The headline in German publication Zeit Online said it all: “Na, endlich.” – 'Well, finally.”
Since the CSU suffered historic losses in the Bavaria elections last month, there's been speculation on the 69-year-old's future in politics.
Now there's a bit more clarity.
Speaking to reporters in Bautzen, Saxony, on Monday Seehofer confirmed his decision to quit as head of CSU, which he has led since 2008.
“I will resign as party leader – this decision has been made”, he said, reported Zeit Online.
However, he denied a planned resignation from his role as Interior Ministry before his term ends in 2021, which some German publications had been speculating on.
“I am the Federal Minister of the Interior and will continue to hold this office. The office of the Federal Minister of the Interior is in no way affected by this decision,” he said.
On Sunday evening, Seehofer had informed top CSU leaders of his decision. The information was leaked to the press shortly after.
German media reported that he would step down at the beginning of 2019 and that a new leader would be elected at a special party conference.
However, Seehofer said that the timeline of his resignation as CSU leader had not yet been determined. A decision and statement will be released this week.
After he leaves, it's most likely that Bavaria's Prime Minister Markus Söder will take the top spot in the CSU party.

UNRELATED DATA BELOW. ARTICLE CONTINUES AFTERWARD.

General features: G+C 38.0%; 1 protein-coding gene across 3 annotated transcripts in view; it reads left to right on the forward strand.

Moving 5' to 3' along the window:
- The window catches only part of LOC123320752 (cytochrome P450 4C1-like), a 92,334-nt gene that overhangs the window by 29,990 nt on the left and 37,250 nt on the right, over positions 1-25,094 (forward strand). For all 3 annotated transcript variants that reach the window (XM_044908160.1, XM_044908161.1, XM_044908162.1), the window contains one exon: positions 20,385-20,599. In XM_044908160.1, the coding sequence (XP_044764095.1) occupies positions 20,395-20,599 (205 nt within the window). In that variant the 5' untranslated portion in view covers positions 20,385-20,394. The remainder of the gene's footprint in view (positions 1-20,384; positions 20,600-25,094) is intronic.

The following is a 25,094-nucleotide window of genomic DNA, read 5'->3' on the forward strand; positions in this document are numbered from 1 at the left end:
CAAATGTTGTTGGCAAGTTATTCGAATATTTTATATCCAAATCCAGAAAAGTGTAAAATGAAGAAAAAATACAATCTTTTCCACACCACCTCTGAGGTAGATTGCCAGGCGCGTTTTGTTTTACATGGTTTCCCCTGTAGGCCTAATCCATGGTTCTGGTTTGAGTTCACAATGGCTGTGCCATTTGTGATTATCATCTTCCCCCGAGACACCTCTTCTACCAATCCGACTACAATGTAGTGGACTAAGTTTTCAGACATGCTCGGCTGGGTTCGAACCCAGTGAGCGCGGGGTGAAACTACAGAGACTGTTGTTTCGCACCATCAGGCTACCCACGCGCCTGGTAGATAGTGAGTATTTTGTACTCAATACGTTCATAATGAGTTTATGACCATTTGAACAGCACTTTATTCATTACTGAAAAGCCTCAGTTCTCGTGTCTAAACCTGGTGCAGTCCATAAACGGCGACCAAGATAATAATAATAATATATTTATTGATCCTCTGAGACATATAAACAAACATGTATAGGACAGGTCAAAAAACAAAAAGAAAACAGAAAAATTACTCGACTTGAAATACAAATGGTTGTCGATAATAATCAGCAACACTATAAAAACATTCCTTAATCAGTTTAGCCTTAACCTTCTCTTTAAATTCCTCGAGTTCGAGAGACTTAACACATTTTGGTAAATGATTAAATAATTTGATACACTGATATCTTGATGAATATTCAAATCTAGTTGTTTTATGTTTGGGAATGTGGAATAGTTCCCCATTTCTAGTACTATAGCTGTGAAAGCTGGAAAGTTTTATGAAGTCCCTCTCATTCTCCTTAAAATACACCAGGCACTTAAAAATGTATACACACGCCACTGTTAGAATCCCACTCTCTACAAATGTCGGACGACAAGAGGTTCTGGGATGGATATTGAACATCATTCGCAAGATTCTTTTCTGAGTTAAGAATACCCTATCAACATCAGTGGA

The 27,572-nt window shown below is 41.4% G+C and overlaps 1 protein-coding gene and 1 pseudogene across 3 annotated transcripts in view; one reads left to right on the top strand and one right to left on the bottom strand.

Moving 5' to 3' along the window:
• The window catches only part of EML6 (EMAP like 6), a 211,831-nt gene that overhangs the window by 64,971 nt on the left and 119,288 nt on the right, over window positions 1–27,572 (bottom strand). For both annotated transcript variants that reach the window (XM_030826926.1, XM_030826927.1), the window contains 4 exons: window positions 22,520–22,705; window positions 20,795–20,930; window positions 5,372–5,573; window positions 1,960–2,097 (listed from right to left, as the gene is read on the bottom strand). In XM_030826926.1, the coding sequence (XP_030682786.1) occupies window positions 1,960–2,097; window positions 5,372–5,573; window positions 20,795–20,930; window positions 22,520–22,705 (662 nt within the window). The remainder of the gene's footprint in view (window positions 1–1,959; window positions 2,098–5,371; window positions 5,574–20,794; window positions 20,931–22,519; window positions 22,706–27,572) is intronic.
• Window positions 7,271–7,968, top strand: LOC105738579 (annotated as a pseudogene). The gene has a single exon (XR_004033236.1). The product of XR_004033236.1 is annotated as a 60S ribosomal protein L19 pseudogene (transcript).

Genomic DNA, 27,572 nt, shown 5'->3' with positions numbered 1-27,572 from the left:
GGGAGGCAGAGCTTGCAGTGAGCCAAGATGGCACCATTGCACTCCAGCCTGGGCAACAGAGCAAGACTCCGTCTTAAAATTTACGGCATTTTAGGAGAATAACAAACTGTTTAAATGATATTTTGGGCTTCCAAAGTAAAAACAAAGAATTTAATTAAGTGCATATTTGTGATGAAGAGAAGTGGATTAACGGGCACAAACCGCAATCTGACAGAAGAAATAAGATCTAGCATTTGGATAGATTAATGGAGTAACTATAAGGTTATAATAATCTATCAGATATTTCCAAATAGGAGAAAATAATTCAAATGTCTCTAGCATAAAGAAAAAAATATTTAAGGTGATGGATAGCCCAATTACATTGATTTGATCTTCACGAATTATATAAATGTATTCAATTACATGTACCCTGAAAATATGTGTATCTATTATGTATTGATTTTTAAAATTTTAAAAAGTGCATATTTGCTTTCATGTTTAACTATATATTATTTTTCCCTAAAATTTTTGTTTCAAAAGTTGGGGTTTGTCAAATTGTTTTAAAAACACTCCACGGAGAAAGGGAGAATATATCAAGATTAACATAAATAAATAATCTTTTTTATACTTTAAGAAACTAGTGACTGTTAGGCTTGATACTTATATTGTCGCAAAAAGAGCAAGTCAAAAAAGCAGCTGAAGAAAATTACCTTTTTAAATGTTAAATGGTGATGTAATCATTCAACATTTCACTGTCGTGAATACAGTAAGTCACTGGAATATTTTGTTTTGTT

Seehofer's resignation is not a huge surprise. He's been facing mounting pressure from party members to quit since the disastrous election results achieved by the CSU in the state elections in Bavaria on October 14th.
The party dropped 10 percentage points, to achieve 37.2%, its worst result since the 1950s.
The CSU is now dependent on the Free Voters as coalition partners after losing its absolute majority.
But there's more. Seehofer tried out some risky tactics recently, including threatening to quit if Germany didn't take a tougher stance on migrants and refugees.
Although he hoped it would win back right-wing voters who had drifted away from the party in the direction of Alternative for Germany (AfD), he was criticized for endangering the coalition and making Germany unstable.
Meanwhile, the case of Hans-Georg Maaßen, the former head of Germany's domestic security intelligence agency, has also been a thorn in the side of Seehofer.
The CSU leader stood by Maaßen after he gave an interview to a newspaper, contradicting Angela Merkel and the government.
After Maaßen was sacked and controversially promoted, a deal was eventually reached where the domestic intelligence specialist would become an adviser in the Interior Ministry office.
But after Maaßen's farewell speech, in which he took aim at the government, came to light, he lost the role that Seehofer had found for him.
The whole debacle caused some damage to Seehofer's reputation.
The debate over Seehofer's future was further fuelled – and his resignation likely accelerated – by Chancellor Angela Merkel's announcement that she would hand over the CDU chairmanship in December.
Many commentators believed it was high time that Seehofer gave up his power too.
The Greens in the Bundestag demanded his immediate resignation from the Interior Ministry. “Every day that Horst Seehofer remains Interior Minister is one day too many,” faction leader Katrin Göring-Eckardt told the Tagesspiegel on Monday.